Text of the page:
he makes this comment on the heels of mentioning death's reign from "Adam to Moses," so it seems to me like he's ALMOST saying that pre-grace doctrine people are covered by grace... which might imply that pre-grace people go to heaven or something. but he never quite says that. Paul uses the passive voice frequently, like politicians! it makes for a bit more of an ambiguous read (eg. "grace is made abundant to many..." "by the obedience of one shall many be made..." etc).

Aaron said...

Convenient, yes, but also for a reality-check. That we cannot know God's ways reminds us that we are human and God is not; though we can know him, we can never fully know Him because that would mean we would become as God, which is impossible (and which was the root of all sin, including original sin in the Garden).

Yes, Romans can be very confusing! But at the same time, Paul is expositing such incredible and important doctrine that he takes very careful pains to get it right in a thorough manner, which I also appreciate.

John Piper wrote about this much more clearly and informed than I ever could. Specifically, here's a section which elaborates on the question at hand:

We do not deny that all men are the intended beneficiaries of the cross in some sense. 1 Timothy 4:10 says that Christ is "the Savior of all men, especially of those who believe." What we deny is that all men are intended as the beneficiaries of the death of Christ in the same way. All of God's mercy toward unbelievers -- from the rising sun (Matthew 5:45) to the worldwide preaching of the gospel (John 3:16) -- is made possible because of the cross.

This is the implication of Romans 3:25 where the cross is presented as the basis of God's righteousness in passing over sins. Every breath that an unbeliever takes is an act of God's mercy withholding judgment (Romans 2:4). Every time the gospel is preached to unbelievers it is the mercy of God that gives this opportunity for salvation.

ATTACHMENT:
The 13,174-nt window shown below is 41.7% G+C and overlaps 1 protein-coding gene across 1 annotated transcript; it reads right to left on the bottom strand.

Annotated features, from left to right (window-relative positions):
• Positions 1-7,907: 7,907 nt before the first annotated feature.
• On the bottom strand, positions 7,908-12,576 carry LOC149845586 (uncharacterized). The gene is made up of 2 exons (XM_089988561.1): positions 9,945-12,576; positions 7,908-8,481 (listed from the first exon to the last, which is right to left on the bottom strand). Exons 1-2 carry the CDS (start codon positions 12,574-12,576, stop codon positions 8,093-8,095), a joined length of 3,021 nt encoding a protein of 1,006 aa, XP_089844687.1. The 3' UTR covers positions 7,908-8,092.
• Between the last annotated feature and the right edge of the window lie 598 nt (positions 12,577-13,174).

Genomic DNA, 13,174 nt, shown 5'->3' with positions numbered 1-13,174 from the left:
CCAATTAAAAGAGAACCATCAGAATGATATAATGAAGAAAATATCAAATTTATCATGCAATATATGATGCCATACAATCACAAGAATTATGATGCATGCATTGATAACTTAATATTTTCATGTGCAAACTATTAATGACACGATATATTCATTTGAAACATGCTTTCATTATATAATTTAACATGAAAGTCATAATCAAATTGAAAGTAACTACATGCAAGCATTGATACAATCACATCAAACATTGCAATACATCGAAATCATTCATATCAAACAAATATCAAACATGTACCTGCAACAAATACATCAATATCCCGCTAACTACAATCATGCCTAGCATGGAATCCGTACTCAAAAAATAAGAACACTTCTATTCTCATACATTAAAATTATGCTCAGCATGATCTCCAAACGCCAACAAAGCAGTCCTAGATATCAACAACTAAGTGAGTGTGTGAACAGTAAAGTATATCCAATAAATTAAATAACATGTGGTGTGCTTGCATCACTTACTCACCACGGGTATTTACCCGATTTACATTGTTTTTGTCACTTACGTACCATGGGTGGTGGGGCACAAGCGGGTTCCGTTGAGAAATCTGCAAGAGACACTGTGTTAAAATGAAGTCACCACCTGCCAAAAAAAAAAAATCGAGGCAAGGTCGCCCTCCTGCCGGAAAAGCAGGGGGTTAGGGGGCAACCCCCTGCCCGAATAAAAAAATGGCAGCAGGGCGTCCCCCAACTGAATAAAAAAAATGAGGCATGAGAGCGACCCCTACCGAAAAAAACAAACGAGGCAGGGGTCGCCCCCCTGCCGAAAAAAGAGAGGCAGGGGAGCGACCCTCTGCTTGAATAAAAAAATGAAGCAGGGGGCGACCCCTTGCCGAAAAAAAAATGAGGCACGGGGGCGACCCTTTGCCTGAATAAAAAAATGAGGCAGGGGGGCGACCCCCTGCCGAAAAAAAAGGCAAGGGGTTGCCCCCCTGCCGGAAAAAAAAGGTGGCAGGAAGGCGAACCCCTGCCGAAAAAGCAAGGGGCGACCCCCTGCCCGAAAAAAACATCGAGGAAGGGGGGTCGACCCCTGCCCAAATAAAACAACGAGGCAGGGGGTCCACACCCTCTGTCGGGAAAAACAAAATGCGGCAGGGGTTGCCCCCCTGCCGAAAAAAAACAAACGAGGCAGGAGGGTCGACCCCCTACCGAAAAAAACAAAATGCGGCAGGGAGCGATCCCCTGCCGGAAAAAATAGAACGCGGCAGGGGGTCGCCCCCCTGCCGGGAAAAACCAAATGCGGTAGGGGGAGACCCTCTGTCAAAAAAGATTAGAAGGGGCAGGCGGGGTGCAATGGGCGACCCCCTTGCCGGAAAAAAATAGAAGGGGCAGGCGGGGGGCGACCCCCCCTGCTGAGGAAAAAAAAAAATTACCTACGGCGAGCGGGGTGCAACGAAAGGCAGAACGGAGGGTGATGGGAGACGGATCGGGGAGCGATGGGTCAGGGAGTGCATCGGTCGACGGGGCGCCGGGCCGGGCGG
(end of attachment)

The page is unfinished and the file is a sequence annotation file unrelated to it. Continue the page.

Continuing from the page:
Whence does this mercy flow to sinners? How is God just to withhold judgment from sinners who deserve to be immediately cast into hell? The answer is that Christ's death so clearly demonstrates God's just abhorrence of sin that he is free to treat the world with mercy without compromising his righteousness. In this sense Christ is the savior of all men.

But he is especially the Savior of those who believe. He did not die for all men in the same sense. The intention of the death of Christ for the children of God was that it purchase far more than the rising sun and the opportunity to be saved. The death of Christ actually saves from ALL evil those for whom Christ died "especially."

If I can summarize it adequately, basically he's saying that Christ died for ALL men (of all times) to have the opportunity for salvation. However, some will choose not to receive it, leaving his atonement then, especially for believers.

BF said...

i read it like this: Christ saves us all, but not at the same rate. He COULD punish all sinners now, but he holds off, so everyone is currently saved, albeit temporarily. He "especially" saves his chosen people, recipients of eternal salvation. but Piper doesn't really mention pre-grace (i.e. pre-Jesus) sinners, which i think is what Ryan was asking, right?

Aaron said...

I think it's more like this: Christ's atonement is offered to all, but not all accept it (some reject it). For those who do accept it, His grace is especially wonderful because of how much they allow Christ to transform them. True, he could punish everyone now but the fact that He does not is mere grace as well.

So I guess it doesn't answer the question very well. A better way of thinking about it would be this: salvation has always been about faith. Before Christ, the object of faith was God and the means was His revelations. So those in Old Testament times were responsible for responding to God's promises with faith in what He had promised, which was to be their salvation. However, even Old Testament faith pointed to a Savior who would perfect it and abolish the (imperfect, really) Law. So when Christ came to fulfill the Law, everyone previous to that was believing that God would somehow save them - even though they didn't know it would be Jesus Christ the person. Ultimately it was still God, and still faith in God, that saved and continues to save people.